The medieval mystic, Meister Eckhart, claimed, “God laughs and plays in good deeds.” Laughter and play call strong and specific images to mind, such as my young children splashing with delight in the ocean on our family’s recent vacation. “Daddy!” they shout, “Come and play with us!”
But what is playful about good deeds?
I would like to tell all the members of the church I serve that God laughs and plays. It’s true! And right now, I feel like we could all use a lighthearted message and a holy playtime.
During the pandemic, many church members have worked incredibly hard. They have supported our ministry, even when it was exclusively online. They have taken care of one another — from the sick and heartsick to widows and widowers, from the parents of newborns to middle school students. They met the needs of the larger community by creating a meal delivery program. To accomplish this, they worked in partnership with a family-owned restaurant that cooks nutritious meals from locally grown food and a nonprofit that assists adults with special needs. Our members volunteer to deliver the meals. With the help of our community partners, we hope to expand this food assistance ministry to feed even more people, including a community living in tents in the woods.
All of this is meaningful, yet it is also taxing on body and spirit. The “dance of good deeds” is to balance caring for ourselves while taking care of others. Though I believe that “faith by itself, if it has no works, is dead” (James 2:17), I have looked at my own weary face in the mirror and wondered if I was facing burnout. Instead of fatigue, could good deeds bring laughter and play?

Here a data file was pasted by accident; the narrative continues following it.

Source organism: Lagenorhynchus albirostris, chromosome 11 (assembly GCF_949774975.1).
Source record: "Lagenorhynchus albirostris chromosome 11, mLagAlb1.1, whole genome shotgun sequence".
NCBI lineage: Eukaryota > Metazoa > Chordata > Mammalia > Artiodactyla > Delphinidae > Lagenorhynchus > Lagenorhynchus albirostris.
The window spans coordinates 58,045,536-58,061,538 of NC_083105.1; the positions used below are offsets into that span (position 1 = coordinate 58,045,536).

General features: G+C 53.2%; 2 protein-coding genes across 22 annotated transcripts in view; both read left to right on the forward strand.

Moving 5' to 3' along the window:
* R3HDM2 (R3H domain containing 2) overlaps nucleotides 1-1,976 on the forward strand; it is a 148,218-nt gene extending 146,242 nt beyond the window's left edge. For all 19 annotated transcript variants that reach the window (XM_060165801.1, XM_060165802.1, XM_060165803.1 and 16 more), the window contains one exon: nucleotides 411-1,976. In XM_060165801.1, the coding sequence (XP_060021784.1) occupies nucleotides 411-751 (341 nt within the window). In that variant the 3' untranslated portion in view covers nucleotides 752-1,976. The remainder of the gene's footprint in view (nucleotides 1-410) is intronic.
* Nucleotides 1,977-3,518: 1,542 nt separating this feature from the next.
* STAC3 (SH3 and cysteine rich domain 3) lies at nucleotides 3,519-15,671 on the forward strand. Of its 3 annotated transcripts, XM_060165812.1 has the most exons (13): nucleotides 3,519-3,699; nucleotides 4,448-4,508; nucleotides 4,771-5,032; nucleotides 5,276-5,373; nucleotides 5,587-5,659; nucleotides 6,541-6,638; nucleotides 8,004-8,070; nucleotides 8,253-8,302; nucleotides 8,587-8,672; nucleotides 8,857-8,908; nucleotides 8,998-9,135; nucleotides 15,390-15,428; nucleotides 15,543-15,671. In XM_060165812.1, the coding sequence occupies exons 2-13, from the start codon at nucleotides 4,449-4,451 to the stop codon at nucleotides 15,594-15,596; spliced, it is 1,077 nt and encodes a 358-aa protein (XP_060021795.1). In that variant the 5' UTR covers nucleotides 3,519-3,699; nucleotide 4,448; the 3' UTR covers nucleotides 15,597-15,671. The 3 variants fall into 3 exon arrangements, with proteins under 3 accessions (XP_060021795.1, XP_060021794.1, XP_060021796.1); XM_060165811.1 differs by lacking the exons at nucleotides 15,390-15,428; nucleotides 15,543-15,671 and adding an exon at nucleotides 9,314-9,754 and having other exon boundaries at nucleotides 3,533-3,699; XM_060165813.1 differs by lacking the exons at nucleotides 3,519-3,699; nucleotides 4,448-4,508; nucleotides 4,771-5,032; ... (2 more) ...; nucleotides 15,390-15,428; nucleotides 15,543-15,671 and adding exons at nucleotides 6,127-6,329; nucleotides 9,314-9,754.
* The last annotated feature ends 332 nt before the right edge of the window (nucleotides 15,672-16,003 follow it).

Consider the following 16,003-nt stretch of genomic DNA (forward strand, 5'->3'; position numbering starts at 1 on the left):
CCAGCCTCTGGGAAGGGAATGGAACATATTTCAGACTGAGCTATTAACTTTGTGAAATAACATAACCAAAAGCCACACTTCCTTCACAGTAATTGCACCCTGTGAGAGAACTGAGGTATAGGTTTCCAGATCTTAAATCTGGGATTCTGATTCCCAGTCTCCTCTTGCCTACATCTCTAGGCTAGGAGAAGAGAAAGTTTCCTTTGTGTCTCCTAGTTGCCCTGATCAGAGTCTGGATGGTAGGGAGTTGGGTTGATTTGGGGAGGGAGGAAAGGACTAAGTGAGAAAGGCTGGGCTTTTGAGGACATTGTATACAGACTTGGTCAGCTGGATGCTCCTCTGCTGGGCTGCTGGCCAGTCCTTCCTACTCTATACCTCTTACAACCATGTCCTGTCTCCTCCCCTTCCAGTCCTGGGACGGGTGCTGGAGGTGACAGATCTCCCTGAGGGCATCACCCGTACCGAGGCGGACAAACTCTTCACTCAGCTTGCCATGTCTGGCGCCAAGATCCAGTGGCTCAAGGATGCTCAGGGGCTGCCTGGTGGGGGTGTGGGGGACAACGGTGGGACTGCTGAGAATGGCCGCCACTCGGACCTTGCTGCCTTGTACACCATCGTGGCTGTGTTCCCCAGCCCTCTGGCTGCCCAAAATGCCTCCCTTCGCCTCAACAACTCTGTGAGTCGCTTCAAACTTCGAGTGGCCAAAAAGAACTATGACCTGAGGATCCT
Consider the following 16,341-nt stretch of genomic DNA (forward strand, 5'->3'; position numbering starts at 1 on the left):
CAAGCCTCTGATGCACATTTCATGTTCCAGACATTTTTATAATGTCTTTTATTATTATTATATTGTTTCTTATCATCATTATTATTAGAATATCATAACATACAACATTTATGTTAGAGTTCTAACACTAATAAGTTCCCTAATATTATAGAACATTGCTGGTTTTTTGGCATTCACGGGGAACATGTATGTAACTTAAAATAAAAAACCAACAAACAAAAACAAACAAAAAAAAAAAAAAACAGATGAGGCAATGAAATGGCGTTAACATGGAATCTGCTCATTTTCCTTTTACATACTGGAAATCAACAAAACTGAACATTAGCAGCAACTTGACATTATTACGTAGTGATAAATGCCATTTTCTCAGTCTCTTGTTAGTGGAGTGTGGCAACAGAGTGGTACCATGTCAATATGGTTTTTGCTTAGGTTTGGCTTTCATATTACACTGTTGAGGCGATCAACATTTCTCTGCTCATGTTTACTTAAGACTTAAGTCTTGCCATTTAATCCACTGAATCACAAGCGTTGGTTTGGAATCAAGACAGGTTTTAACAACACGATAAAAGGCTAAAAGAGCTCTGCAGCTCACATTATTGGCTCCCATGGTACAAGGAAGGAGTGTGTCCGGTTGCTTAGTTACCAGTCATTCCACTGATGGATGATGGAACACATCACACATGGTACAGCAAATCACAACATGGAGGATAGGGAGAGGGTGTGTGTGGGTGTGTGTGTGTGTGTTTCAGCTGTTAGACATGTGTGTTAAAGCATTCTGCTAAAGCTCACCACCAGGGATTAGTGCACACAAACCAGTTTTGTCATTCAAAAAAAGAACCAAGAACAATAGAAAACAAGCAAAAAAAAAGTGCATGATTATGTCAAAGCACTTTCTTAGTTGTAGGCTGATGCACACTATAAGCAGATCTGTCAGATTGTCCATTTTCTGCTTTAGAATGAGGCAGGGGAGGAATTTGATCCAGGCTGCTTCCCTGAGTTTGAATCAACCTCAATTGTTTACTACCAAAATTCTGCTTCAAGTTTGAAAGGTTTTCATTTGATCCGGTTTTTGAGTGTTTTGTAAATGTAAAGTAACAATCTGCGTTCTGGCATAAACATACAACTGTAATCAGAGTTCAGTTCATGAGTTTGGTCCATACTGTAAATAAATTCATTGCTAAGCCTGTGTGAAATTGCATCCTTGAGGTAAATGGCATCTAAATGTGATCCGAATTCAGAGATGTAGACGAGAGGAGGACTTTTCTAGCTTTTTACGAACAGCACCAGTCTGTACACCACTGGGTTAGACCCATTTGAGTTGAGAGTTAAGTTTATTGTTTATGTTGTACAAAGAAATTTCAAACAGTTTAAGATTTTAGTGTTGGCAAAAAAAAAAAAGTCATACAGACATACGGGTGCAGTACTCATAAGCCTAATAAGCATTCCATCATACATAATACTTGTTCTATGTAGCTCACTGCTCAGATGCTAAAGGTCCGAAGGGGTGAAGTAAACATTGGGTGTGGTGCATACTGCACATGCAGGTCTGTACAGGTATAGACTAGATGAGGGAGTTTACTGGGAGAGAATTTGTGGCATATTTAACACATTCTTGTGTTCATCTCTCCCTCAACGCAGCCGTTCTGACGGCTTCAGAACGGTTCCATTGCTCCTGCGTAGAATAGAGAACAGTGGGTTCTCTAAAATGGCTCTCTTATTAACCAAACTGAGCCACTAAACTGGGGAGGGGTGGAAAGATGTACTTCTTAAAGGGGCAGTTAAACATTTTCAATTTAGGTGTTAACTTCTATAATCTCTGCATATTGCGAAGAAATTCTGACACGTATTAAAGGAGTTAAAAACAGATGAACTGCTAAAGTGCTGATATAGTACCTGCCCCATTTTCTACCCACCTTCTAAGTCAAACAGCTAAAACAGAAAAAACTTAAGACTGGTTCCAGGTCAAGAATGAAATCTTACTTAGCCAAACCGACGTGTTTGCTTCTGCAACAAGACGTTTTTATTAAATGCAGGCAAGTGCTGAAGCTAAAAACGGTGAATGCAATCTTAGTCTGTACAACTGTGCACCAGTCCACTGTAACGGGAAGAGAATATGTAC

Yet another initiative we took on during the pandemic was for our predominantly white church to meet over Zoom with a neighboring Black congregation for a weekly Sunday afternoon prayer meeting. Following the murder of George Floyd, we wanted to do something more than just a book study on antiracism. When I called the church, the pastor invited us to join them in prayer.
The call always begins with one of their deacons singing a hymn, usually one of the spirituals. With a holy twinkle in his eyes, their pastor then issues a monthly challenge for all of us, inviting us to put our faith into action.
One month, we were instructed to reconnect with someone we hadn’t seen for 10 years or more. Another month, we were told to leave a gift of appreciation for either a sanitation worker or mail carrier. The most recent challenge was to pay the grocery bill of the person behind us in the checkout line.
These challenges are all good deeds, but I never would have thought of them as “play.” However, this view changed after I heard the participants reporting back each week. They shared how they reconnected with members of former churches and laughed when remembering the times they had shared, such as homecoming feasts laid out on tables in the shade of oak trees or Sunday evening prayer services when they sang old, familiar hymns. One person told us how his children made thank-you cards for the men who drove the recycling truck. The next week, the men dropped off toy trucks made out of recycled milk bottles and the kids hadn’t stopped playing with them.
Another person described how, after she paid for the groceries of the man behind her in the checkout line, he burst into a jig right in the store! After she shared this story, our friend stepped back from her computer so that we could watch her demonstrate his joyful two-step!
God laughs and plays in good deeds. Just ask the children delighting in their new toys. Or the man dancing in the grocery store. Or the reinvigorated church members clapping with delight in their tiny Zoom squares.